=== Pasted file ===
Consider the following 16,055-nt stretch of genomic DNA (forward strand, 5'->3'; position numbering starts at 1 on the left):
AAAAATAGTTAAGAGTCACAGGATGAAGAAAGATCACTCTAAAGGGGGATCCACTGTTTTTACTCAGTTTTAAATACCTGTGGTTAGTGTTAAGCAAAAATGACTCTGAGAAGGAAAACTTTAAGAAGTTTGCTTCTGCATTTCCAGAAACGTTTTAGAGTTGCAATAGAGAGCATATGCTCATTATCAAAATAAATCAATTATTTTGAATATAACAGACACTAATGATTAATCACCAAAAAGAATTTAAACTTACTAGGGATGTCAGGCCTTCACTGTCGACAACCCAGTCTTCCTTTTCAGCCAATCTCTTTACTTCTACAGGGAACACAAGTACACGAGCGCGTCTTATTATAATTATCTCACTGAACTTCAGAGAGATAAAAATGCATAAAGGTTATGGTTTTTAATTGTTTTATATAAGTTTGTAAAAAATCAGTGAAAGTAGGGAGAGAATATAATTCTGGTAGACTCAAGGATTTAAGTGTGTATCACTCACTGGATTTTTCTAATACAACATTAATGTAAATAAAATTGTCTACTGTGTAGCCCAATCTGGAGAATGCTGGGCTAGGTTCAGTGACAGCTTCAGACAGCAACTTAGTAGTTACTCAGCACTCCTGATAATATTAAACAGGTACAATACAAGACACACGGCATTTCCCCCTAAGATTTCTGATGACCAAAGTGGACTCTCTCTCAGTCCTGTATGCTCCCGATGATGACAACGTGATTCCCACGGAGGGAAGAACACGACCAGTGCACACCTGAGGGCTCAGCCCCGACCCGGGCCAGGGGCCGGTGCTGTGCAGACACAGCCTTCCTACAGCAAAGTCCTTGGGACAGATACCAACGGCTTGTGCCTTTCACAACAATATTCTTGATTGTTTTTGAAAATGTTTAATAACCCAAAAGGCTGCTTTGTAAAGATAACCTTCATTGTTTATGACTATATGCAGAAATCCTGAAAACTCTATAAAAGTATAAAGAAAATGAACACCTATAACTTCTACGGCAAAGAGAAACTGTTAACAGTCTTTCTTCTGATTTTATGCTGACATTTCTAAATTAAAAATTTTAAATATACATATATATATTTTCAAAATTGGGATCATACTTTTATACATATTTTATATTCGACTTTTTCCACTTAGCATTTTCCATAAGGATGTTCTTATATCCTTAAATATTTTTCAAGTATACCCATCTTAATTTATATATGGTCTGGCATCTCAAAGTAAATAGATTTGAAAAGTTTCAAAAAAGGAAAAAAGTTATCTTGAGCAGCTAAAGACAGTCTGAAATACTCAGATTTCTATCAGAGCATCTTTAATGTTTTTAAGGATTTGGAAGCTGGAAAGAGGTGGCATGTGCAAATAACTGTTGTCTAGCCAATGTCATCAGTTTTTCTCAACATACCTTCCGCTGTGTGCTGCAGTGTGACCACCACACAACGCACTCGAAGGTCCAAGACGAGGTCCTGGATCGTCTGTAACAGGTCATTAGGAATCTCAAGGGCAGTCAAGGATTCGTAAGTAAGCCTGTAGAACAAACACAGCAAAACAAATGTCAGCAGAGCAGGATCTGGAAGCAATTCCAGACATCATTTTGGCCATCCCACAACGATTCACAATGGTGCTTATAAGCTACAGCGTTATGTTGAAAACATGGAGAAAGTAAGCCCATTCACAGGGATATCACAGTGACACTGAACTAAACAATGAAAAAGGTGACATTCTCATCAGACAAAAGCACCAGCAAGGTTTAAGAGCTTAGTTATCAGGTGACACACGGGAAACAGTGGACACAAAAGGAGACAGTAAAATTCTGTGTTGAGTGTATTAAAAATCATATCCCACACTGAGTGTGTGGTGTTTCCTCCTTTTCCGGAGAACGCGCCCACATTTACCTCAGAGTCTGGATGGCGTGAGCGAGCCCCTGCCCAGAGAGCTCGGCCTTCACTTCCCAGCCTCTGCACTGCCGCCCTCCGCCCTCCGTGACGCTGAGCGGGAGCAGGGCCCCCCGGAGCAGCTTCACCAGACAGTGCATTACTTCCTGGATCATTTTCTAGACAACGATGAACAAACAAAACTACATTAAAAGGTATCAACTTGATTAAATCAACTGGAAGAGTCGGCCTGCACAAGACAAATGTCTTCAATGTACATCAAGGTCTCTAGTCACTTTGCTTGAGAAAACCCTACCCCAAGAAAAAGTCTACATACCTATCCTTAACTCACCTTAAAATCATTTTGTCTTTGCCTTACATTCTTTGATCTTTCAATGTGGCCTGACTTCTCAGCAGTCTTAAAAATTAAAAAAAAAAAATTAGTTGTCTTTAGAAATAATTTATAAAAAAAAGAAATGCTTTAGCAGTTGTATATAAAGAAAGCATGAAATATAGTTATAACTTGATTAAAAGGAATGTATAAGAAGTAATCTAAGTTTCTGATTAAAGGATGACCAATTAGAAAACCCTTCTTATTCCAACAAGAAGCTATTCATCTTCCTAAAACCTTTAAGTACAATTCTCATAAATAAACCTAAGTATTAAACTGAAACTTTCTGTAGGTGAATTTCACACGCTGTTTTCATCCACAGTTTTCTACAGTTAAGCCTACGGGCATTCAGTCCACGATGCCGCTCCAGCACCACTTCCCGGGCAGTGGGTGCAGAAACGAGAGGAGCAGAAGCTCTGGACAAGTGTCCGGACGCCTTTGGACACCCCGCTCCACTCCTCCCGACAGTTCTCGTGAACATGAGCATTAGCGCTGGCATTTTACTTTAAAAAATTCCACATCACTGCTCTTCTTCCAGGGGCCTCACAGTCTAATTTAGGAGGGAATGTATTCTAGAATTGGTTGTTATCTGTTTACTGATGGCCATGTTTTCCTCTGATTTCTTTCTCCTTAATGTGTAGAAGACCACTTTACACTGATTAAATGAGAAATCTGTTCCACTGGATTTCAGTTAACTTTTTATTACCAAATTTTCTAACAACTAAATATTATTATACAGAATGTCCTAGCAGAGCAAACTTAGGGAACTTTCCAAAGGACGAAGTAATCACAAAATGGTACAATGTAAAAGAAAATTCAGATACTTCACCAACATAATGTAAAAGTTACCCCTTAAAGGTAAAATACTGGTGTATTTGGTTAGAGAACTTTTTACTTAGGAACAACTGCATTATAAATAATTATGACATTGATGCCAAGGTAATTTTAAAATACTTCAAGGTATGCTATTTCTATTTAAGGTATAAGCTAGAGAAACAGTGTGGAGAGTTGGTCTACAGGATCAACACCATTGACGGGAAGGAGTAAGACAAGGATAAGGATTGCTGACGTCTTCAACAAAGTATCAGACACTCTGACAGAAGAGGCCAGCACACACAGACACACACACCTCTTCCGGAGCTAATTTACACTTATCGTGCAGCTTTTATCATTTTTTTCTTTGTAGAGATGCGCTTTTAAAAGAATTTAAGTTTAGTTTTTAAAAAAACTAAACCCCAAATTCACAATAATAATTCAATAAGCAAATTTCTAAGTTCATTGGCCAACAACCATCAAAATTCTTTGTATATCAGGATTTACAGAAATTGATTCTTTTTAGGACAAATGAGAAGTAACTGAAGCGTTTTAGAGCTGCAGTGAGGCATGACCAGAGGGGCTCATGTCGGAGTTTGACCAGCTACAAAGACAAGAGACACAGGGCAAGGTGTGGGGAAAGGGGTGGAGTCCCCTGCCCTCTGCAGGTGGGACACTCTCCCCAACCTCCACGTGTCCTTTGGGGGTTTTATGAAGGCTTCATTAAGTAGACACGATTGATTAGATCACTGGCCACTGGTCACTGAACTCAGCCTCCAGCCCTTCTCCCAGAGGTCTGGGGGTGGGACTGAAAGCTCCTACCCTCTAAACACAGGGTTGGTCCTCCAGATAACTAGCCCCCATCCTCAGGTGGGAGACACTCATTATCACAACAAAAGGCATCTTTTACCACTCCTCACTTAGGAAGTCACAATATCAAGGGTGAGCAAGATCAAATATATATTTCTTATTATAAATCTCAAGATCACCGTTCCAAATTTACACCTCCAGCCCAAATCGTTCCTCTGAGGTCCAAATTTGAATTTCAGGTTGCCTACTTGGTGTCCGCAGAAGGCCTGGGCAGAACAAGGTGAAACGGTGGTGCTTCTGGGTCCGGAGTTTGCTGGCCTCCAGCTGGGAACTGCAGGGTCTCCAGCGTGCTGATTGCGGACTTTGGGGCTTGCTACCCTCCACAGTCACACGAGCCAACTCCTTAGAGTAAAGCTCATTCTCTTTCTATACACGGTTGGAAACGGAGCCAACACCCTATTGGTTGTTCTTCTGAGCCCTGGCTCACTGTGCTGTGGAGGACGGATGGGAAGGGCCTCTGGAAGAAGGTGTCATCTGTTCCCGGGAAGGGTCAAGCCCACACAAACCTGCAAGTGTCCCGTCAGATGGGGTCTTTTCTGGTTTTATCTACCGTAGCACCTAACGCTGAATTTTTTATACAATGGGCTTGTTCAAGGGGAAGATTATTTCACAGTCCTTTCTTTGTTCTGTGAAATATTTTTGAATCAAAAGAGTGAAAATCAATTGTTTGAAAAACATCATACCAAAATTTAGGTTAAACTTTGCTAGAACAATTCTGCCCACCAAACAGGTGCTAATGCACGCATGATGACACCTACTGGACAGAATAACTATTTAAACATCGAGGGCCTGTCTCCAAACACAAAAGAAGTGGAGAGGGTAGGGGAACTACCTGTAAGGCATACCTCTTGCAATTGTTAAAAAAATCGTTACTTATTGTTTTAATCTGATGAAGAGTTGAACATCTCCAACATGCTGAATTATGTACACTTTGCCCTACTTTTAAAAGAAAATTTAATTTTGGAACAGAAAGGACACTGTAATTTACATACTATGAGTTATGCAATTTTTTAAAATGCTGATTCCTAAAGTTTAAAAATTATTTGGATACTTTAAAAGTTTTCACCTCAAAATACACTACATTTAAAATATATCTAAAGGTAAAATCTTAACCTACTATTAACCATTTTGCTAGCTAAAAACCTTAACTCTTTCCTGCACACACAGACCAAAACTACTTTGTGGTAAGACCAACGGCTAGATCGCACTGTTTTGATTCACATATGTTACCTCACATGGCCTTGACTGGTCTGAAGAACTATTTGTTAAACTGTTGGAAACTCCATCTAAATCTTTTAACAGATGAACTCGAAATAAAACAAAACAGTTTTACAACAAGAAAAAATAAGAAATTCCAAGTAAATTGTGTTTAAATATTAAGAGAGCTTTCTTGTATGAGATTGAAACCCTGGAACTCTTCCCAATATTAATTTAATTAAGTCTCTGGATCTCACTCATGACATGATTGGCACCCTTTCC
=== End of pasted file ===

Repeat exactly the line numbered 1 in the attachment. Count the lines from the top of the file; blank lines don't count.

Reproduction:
Consider the following 16,055-nt stretch of genomic DNA (forward strand, 5'->3'; position numbering starts at 1 on the left):